With the US market beginning to open its doors to operators and affiliates alike, it cannot be stressed just how important it is for newcomers to be aware of the intricacies of entering a newly regulated market.
Affiverse reached out to Jeremy Kleiman from Saiber, who offers expert legal advice to those who are entering, or are considering the US market. He gave his insight into the key things that affiliates must be aware of when it comes to the US.
Affiverse: Many US punters and affiliates may be new to the online side of gambling – how important is it to ensure that they are educated on the intricacies of the market? Especially considering compliance, due diligence etc.
Punters that are new to online gambling should educate themselves on the basic requirements – only register and play on site that can be verified as holding a proper license. Punters should check with their gambling regulator in their state of residence.
Affiliates that are new to the industry should educate themselves by engaging competent legal representation with experience in licensing and compliance.
Affiverse: A vast number of operators have jumped at the opportunity to dip their toes into the US market – why should affiliates utilise this chance now rather than later? And how can having a legal representative help affiliates get their foot in the door?
It is always important to be a first mover. Affiliates that enter the market alongside operators have the best chance to drive traffic as market share is being created. Waiting until the market stabilizes only means affiliates will be joining a crowded field of affiliates will established relationships and brand recognition, and will be left to steal market share rather than creating it organically.
The US affiliate market is quite different from other jurisdictions, in that registration or licensing may be required depending on the revenue model. Engaging experienced counsel can help save time and expense later by helping affiliates navigate the various regulatory requirements and advise on the implications of various revenue models. For example, the due diligence requirements may be different for a CPA arrangement vs. a revenue share structure.
Moreover, US regulators take a dim view of affiliates historically promoting illegal, offshore sites taking play from US residents. Good legal counsel can advise on whether particular commercial relationships are problematic or fatal.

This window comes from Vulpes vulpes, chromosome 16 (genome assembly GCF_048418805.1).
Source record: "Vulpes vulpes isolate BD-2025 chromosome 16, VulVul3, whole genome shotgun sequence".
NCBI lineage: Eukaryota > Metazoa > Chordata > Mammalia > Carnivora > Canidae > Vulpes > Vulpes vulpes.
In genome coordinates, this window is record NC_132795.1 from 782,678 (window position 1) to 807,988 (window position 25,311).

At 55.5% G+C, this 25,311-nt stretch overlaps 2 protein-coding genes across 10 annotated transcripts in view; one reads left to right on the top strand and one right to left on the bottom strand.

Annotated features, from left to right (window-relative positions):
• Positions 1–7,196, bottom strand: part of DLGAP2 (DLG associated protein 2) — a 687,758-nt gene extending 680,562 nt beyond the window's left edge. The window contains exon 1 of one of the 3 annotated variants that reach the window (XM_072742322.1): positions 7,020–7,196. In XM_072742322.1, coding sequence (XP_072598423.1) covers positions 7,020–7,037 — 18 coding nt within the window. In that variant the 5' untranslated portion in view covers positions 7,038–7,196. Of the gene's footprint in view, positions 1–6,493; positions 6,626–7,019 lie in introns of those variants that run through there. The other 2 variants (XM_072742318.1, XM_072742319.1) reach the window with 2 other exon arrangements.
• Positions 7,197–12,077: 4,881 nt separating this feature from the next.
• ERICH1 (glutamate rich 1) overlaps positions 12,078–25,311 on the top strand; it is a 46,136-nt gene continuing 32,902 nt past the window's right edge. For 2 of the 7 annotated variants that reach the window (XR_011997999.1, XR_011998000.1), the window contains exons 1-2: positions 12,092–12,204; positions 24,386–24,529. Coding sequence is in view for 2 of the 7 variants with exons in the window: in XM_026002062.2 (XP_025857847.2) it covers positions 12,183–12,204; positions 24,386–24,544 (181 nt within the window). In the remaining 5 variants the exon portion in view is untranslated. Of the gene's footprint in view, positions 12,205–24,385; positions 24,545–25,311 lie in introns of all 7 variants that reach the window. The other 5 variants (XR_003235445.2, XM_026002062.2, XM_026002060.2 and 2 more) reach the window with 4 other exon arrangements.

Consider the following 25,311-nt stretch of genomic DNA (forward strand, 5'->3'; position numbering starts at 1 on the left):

Finally, affiliates will need to enter into contracts with US operators. Aside from regulatory and licensing concerns, there will be a number of contractual and corporate issues that will need to be addressed and negotiated.
These include things such as corporate structuring and whether to from a new US entity, considerations of which form of legal entity to use, how to limit personal liability, negotiating choice of law and forum selection clauses, agreeing on indemnities, etc. Legal representation will be crucial to a successful contract.
Affiverse: Can you provide some information on the process in place when it comes to applying for a vendor’s licence / ancillary licence? And what are the key things affiliates should know about this?
New Jersey is the most mature and robust US market for affiliates at the moment, so it serves as a good example. Vendor Registration is required for affiliates that are paid a fixed CPA. The CPA can be based on new player registration, account funding, placement of first wager, or any other action that is not tied to a share of gaming revenue.
Vendor Registration involves submission of a simple 1-page form, and then a supplemental disclosure form of 5 or 6 pages containing basic information such as the affiliates business address and identity of the UBO’s. The information is kept on file by the regulator and the affiliate will immediately be added to the Active Vendor List. Operators are then free to do business with the affiliates.
If an affiliate enters into an arrangement with an operator whereby the affiliate is paid either on a revenue share (percentage of amount wagered, percentage of win) or a variable CPA (percentage of deposit, etc.), the affiliate will be required to obtain an Ancillary Casino Service Industry Enterprise License. This process involves submission of fairly detailed information on behalf of the affiliate company, as well as detailed personal/financial information by the key management and owners.
Once a completed application is filed, the affiliate may begin doing business with operators while the application is pending. The regulator will then conduct a background investigation and vet the applicants before issuing a license.
Affiverse: How important is it to ensure that compliance measures are adhered to in a newly regulated market such as the US from the get go?
Compliance is critical. Unfortunately, there is a perception among US regulators that the affiliate industry in other jurisdictions is not the most compliant. In particular, there are concerns about associations with unlicensed, unregulated gambling operators.
It is important that affiliates entering the US dispel that perception. This starts with terminating relationships with operators that take play from a US resident, and implementing procedures such as inserting termination rights into agreements with operators for compliance reasons.
Affiverse: And finally, do you have any predictions as to which states might legalize next?
It is hard to predict which states will authorize online gambling in the coming months. With all legislation, politics are unpredictable. A number of states have legalized new forms of gambling in the last 2 or 3 months – Tennessee, Indiana, Iowa, and Illinois. Conventional thinking is that others will soon follow, including Michigan, New York and Massachusetts.